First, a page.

LAHORE: Pakistan’s economy contracted by 1.5 per cent during CY2020 as the Covid-19 pandemic took its toll through the year, leading to net loss of over 715,000 jobs and pushing close to 2.5 million people into extreme poverty.
A new study — Growth, Jobs, Welfare and Macro Policy in Pakistan 2020 — by the Lahore School of Economics has estimated the GDP growth/contraction on the basis of economic activity during the four quarters of 2020, and thus is comparable to the IMF’s much lower projection of 0.5pc for the entire calendar year published last summer.
The government has estimated GDP contraction of 0.4pc in FY20, which took into account the economic impact of the pandemic during the period between the latter half of March to June only.
Estimating GDP growth for the four quarters of 2020 gives a good analysis of the evolution of the pandemic: its impact on the economy, on jobs and public welfare, as well as the government’s policies to counter these impacts, contends the study authored jointly by LSE’s Moazam Mahmood, Azam Amjad Chaudhry and Aimal Tanvir Malik.
The study shows the economy had started to shrink from the first quarter for 2020 to March with the GDP contracting by -5.5pc. The next quarter bore the brunt of the shutdown because of the outbreak with the economy contracting by -9.3pc. The shutdowns eased and tapered off in the third quarter and the economy recovered rapidly. It was the only quarter during which the economic growth expanded — and that too by 27.4pc — to contract again by 2.4pc in the last quarter.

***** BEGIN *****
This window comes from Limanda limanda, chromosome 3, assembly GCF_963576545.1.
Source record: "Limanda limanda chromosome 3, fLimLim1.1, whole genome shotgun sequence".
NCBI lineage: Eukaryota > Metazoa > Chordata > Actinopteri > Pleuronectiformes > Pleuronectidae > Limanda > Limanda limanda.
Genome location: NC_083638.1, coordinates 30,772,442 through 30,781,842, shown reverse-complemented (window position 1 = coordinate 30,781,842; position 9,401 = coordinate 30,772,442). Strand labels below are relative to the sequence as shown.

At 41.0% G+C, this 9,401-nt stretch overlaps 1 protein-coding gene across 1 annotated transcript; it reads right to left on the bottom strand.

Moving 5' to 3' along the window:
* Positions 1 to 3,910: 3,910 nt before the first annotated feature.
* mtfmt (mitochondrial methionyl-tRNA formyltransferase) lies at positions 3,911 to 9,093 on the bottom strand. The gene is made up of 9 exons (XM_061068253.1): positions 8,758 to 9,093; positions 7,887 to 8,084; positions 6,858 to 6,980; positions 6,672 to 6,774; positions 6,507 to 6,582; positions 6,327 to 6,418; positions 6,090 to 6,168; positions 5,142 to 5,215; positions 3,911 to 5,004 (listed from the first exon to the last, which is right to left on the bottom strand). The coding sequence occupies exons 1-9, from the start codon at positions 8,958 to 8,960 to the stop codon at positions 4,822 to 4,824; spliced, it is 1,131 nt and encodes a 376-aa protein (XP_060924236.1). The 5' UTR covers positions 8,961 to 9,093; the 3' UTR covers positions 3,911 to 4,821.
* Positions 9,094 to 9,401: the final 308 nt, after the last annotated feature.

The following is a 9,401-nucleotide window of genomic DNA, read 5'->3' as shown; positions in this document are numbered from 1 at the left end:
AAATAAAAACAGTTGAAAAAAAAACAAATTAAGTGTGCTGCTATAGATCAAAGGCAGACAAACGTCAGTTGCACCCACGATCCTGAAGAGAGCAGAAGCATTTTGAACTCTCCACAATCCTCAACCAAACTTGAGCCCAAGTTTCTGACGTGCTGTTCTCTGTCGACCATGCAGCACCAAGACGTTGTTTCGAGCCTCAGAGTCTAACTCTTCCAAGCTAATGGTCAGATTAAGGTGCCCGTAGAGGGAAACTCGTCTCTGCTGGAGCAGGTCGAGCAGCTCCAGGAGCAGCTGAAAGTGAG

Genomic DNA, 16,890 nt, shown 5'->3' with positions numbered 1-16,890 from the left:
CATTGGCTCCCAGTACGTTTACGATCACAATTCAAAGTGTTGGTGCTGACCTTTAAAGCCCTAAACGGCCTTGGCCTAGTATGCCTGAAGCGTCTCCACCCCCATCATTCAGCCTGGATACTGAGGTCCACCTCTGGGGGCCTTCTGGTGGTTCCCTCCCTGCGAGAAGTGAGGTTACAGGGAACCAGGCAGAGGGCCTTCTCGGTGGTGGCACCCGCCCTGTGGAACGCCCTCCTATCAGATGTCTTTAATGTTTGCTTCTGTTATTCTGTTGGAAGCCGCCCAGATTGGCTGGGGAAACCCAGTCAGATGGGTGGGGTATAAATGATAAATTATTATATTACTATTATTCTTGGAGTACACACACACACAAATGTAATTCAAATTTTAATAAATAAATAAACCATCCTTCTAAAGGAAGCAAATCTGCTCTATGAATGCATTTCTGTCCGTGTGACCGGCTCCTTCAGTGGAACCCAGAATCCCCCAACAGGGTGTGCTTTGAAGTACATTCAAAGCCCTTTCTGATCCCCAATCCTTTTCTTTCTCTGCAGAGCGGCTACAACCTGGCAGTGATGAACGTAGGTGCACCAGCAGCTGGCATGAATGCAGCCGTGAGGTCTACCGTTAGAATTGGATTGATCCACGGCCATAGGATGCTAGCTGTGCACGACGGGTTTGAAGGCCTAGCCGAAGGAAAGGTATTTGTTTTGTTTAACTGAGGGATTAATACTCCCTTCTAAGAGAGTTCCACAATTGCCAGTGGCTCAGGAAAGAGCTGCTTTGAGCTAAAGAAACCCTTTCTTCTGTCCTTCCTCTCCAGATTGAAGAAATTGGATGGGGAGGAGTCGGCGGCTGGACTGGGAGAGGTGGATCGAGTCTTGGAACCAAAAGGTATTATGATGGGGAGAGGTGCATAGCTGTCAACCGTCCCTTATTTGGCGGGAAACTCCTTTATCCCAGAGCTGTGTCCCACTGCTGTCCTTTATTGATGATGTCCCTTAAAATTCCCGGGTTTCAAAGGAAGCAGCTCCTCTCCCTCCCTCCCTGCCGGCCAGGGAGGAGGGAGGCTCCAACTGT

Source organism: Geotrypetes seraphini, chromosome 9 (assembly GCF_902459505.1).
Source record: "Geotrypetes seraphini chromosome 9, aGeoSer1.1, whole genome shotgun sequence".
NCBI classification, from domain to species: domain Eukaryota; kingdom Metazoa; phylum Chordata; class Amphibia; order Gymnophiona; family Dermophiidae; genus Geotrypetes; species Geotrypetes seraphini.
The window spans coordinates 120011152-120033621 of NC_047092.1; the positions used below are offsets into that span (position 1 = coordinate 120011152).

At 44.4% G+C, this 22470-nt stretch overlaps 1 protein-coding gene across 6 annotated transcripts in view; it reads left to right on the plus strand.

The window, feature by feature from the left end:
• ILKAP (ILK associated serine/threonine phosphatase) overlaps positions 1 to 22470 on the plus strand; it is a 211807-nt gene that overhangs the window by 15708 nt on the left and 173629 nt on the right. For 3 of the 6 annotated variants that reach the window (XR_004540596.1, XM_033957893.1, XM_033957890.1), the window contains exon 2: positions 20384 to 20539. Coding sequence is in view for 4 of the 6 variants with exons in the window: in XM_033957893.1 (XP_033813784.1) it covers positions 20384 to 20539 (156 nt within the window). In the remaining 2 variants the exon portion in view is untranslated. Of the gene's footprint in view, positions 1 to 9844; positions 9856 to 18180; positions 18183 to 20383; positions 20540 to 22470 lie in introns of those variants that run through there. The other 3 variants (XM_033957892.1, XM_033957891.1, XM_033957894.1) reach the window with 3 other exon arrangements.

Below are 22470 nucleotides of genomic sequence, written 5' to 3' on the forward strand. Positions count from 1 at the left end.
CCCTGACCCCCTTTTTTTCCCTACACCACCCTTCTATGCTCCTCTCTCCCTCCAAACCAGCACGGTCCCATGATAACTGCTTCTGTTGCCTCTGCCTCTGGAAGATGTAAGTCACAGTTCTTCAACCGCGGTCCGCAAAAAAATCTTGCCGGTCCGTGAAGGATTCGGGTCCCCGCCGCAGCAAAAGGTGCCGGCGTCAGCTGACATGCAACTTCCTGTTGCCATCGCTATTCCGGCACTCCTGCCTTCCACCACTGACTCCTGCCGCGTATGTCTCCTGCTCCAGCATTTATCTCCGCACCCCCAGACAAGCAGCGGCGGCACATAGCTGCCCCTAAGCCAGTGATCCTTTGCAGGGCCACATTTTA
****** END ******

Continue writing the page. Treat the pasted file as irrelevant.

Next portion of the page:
According to Moazam Mahmood, the lead author of the study, the coronavirus lockdown in the second quarter (April-June) put at least 4m people out of work. But the majority of them went back to work after the lockdown curbs were lifted and the economy started to rebound in the third quarter (July-September). Therefore, the net job loss is estimated to be nearly 0.7m, with almost 0.6m or 83pc of the total employment loss witnessed in the informal sectors of the economy.
The study estimates that the pandemic sharply increased the annual extreme poverty headcount ratio to 5.49pc of the total population in 2020 from 4.4pc in 2019 and 4pc in 2016 as around 2.5m people were driven into extreme poverty owing to the pandemic alone. The study says an annual cash transfer of $1.02bn is required to bring the total population of the extremely poor up to the poverty line.
Mr Mahmood told Dawn that the government’s policy interventions to counter the impacts of the pandemic had produced mixed results. He is of the view that the measures like a reduction in the interest rates did help prevent the economy from greater contraction and put it back on a growth path, but the government policies proved quite deficient in controlling high price inflation.
“It is mainly because of the adoption of market based exchange rate mechanism, which has proved disastrous for inflation as it let the rupee slide sharply against the dollar. The heavy depreciation in turn fed into energy prices, pushing inflation in the country.”
Published in Dawn, May 18th, 2021